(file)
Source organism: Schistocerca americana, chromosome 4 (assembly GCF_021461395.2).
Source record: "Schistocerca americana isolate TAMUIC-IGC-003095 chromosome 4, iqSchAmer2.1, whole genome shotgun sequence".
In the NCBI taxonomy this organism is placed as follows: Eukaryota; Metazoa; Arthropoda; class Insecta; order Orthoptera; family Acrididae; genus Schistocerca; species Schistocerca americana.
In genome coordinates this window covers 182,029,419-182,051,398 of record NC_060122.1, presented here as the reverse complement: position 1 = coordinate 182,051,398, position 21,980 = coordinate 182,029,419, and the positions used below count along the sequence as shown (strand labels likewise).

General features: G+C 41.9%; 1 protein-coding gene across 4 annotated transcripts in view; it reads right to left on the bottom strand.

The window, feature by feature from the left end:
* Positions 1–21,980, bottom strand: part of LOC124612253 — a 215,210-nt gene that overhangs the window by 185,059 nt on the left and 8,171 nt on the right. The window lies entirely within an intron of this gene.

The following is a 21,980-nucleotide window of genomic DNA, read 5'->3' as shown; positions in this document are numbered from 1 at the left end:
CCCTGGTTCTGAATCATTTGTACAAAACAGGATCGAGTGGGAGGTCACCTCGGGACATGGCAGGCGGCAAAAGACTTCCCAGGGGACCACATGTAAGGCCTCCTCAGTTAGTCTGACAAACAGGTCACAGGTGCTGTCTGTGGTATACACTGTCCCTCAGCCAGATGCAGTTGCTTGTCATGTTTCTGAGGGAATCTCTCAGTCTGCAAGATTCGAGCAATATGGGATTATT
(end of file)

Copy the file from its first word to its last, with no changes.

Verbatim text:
Source organism: Schistocerca americana, chromosome 4 (assembly GCF_021461395.2).
Source record: "Schistocerca americana isolate TAMUIC-IGC-003095 chromosome 4, iqSchAmer2.1, whole genome shotgun sequence".
In the NCBI taxonomy this organism is placed as follows: Eukaryota; Metazoa; Arthropoda; class Insecta; order Orthoptera; family Acrididae; genus Schistocerca; species Schistocerca americana.
In genome coordinates this window covers 182,029,419-182,051,398 of record NC_060122.1, presented here as the reverse complement: position 1 = coordinate 182,051,398, position 21,980 = coordinate 182,029,419, and the positions used below count along the sequence as shown (strand labels likewise).

General features: G+C 41.9%; 1 protein-coding gene across 4 annotated transcripts in view; it reads right to left on the bottom strand.

The window, feature by feature from the left end:
* Positions 1–21,980, bottom strand: part of LOC124612253 — a 215,210-nt gene that overhangs the window by 185,059 nt on the left and 8,171 nt on the right. The window lies entirely within an intron of this gene.

The following is a 21,980-nucleotide window of genomic DNA, read 5'->3' as shown; positions in this document are numbered from 1 at the left end:
CCCTGGTTCTGAATCATTTGTACAAAACAGGATCGAGTGGGAGGTCACCTCGGGACATGGCAGGCGGCAAAAGACTTCCCAGGGGACCACATGTAAGGCCTCCTCAGTTAGTCTGACAAACAGGTCACAGGTGCTGTCTGTGGTATACACTGTCCCTCAGCCAGATGCAGTTGCTTGTCATGTTTCTGAGGGAATCTCTCAGTCTGCAAGATTCGAGCAATATGGGATTATT